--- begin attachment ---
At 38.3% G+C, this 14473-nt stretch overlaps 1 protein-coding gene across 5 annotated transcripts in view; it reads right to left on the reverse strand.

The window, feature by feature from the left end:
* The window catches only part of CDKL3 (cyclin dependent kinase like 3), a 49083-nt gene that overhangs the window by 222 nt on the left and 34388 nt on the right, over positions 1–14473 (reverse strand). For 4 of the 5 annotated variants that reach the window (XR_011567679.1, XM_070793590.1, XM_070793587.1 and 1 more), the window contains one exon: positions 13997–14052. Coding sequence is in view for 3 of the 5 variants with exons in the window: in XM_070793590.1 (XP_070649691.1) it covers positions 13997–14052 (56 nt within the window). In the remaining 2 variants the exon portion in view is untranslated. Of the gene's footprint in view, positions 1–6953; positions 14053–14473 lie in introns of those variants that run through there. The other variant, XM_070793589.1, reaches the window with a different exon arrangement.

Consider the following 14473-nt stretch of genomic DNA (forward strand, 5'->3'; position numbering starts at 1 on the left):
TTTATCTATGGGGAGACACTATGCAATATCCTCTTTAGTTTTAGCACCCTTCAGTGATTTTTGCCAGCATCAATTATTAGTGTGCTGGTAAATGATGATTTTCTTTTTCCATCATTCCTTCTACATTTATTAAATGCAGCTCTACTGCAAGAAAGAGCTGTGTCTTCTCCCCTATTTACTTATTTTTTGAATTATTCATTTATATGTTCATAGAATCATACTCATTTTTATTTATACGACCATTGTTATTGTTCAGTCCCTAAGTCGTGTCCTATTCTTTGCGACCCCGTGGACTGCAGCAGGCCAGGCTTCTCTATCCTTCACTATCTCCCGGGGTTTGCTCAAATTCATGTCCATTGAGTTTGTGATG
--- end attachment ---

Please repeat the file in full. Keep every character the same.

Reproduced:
At 38.3% G+C, this 14473-nt stretch overlaps 1 protein-coding gene across 5 annotated transcripts in view; it reads right to left on the reverse strand.

The window, feature by feature from the left end:
* The window catches only part of CDKL3 (cyclin dependent kinase like 3), a 49083-nt gene that overhangs the window by 222 nt on the left and 34388 nt on the right, over positions 1–14473 (reverse strand). For 4 of the 5 annotated variants that reach the window (XR_011567679.1, XM_070793590.1, XM_070793587.1 and 1 more), the window contains one exon: positions 13997–14052. Coding sequence is in view for 3 of the 5 variants with exons in the window: in XM_070793590.1 (XP_070649691.1) it covers positions 13997–14052 (56 nt within the window). In the remaining 2 variants the exon portion in view is untranslated. Of the gene's footprint in view, positions 1–6953; positions 14053–14473 lie in introns of those variants that run through there. The other variant, XM_070793589.1, reaches the window with a different exon arrangement.

Consider the following 14473-nt stretch of genomic DNA (forward strand, 5'->3'; position numbering starts at 1 on the left):
TTTATCTATGGGGAGACACTATGCAATATCCTCTTTAGTTTTAGCACCCTTCAGTGATTTTTGCCAGCATCAATTATTAGTGTGCTGGTAAATGATGATTTTCTTTTTCCATCATTCCTTCTACATTTATTAAATGCAGCTCTACTGCAAGAAAGAGCTGTGTCTTCTCCCCTATTTACTTATTTTTTGAATTATTCATTTATATGTTCATAGAATCATACTCATTTTTATTTATACGACCATTGTTATTGTTCAGTCCCTAAGTCGTGTCCTATTCTTTGCGACCCCGTGGACTGCAGCAGGCCAGGCTTCTCTATCCTTCACTATCTCCCGGGGTTTGCTCAAATTCATGTCCATTGAGTTTGTGATG